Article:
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Why Have Only Humans and Social Insects Evolved a Complex Division of Labor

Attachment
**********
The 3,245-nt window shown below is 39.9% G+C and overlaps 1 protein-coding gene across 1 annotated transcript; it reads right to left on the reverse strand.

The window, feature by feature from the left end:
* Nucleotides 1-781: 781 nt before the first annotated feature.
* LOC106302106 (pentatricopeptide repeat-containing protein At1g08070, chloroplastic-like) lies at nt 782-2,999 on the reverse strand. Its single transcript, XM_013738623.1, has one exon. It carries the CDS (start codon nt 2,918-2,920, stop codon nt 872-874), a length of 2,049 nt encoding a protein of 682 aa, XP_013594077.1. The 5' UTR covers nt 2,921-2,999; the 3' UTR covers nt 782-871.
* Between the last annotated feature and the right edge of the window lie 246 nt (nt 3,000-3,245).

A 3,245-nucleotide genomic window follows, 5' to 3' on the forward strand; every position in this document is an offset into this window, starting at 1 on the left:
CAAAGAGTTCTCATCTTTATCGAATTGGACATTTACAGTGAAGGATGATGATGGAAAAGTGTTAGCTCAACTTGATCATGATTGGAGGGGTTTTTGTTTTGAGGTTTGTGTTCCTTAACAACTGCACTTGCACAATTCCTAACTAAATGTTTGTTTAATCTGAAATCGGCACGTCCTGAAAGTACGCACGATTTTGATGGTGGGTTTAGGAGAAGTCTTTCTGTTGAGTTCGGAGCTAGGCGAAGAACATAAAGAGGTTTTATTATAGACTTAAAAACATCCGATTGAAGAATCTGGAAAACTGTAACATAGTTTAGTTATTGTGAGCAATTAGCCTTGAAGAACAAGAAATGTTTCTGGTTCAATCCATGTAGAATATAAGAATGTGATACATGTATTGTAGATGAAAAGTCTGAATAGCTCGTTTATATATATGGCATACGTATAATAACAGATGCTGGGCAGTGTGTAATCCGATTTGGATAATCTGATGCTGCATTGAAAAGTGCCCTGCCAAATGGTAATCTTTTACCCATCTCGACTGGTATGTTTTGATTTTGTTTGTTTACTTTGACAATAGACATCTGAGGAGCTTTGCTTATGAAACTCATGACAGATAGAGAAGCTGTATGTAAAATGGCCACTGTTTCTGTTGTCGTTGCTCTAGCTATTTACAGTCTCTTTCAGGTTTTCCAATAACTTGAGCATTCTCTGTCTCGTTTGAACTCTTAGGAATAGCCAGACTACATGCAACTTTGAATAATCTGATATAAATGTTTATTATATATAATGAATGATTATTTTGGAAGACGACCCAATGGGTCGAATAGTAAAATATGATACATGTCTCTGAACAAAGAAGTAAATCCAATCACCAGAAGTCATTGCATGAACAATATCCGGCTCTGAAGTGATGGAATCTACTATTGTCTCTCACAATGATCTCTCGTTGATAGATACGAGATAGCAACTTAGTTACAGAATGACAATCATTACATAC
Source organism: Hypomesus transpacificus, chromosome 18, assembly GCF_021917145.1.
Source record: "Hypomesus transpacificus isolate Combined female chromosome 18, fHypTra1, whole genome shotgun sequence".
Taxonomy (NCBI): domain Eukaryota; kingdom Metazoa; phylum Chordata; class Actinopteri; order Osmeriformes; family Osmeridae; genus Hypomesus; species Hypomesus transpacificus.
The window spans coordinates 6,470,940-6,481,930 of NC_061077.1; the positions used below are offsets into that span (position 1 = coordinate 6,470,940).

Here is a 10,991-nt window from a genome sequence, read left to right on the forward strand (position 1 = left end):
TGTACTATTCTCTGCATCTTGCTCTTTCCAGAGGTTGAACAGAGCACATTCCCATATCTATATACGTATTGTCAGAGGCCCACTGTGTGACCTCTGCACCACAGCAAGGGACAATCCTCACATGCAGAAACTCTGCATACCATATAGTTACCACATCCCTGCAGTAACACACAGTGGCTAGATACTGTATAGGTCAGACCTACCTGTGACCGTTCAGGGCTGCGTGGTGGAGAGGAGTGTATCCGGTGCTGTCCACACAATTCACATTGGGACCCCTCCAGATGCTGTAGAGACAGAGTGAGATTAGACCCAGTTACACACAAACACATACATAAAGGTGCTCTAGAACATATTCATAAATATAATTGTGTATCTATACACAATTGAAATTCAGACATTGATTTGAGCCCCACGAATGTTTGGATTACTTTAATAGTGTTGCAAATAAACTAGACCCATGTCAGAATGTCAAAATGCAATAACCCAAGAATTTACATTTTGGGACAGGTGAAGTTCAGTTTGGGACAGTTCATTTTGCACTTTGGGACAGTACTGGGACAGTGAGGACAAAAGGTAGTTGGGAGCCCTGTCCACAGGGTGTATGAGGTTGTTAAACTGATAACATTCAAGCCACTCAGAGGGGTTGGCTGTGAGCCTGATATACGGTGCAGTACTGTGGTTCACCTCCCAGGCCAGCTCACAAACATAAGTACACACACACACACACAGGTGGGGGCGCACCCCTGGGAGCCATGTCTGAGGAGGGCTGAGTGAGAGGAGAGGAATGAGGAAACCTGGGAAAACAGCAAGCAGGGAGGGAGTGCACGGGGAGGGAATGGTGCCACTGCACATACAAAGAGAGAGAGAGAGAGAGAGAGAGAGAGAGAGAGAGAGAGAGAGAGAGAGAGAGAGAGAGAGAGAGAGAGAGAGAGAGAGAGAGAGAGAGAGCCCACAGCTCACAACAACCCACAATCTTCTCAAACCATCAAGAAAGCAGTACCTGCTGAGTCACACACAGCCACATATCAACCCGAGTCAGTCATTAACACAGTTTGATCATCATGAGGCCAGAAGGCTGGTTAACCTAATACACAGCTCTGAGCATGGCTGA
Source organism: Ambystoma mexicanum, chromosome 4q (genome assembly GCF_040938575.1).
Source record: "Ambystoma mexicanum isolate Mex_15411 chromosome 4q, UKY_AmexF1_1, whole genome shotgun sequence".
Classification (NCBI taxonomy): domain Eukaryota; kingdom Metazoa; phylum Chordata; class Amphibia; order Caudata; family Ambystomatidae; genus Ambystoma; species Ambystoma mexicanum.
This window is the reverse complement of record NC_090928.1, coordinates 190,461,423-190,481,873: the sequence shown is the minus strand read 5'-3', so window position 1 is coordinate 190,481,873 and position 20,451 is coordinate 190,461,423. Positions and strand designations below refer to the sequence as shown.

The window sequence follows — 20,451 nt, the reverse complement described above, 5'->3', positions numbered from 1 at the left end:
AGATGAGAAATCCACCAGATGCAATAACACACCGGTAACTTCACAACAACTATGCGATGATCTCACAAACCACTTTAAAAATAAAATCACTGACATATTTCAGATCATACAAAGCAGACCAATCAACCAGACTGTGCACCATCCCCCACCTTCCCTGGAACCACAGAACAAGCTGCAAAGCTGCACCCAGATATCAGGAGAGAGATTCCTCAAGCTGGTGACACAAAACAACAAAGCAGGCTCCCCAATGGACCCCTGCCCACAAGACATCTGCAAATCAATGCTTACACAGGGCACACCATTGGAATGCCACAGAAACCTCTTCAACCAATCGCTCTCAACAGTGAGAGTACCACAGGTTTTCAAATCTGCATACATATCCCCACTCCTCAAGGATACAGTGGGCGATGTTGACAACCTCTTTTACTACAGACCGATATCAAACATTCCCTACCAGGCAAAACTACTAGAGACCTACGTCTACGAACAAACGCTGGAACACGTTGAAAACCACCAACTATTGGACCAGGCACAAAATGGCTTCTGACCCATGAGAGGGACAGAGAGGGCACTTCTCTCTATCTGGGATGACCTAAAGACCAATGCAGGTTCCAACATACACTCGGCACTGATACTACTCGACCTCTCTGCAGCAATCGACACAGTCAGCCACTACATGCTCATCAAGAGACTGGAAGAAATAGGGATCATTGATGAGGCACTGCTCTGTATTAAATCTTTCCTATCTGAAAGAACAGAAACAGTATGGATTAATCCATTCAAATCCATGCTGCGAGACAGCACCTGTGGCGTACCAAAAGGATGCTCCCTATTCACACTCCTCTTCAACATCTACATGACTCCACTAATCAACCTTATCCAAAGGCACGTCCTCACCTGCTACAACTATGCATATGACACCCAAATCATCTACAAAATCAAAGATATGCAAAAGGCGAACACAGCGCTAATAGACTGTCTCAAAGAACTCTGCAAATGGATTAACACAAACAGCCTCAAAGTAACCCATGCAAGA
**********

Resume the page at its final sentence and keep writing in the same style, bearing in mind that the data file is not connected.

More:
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Abstract: Social species, those that have a complex division of labor, comprise a large proportion of the earth’s biomass. These social species – humans and social insects – are located at extreme points of the set of possible evolutionary paths. The queens of small social insects produce thousands of small larvae, whereas human females invest heavily in their children, who are born already with a very large brain. In spite of these and many other evident differences, social insects and humans have conquered the earth because they share two characteristics: a highly developed system of social cooperation, and a complex division of labor. These observations prompt two questions: If there are evident evolutionary advantages of cooperation and specialization, why have only few species been able to increase their fitness in this way? Why have these characteristics emerged as such extremely different forms of life? In order to answer these two questions, we will focus on possible “transition societies” in the evolutionary paths towards social species. We will argue that, in both the human and social insect cases, sexual selection had a crucial role in the development of the division of labor and entailed that the division of labor required either minimum or maximum unitary investments in the offspring. The species located in between these two extremes could not exploit the advantages of specialization.

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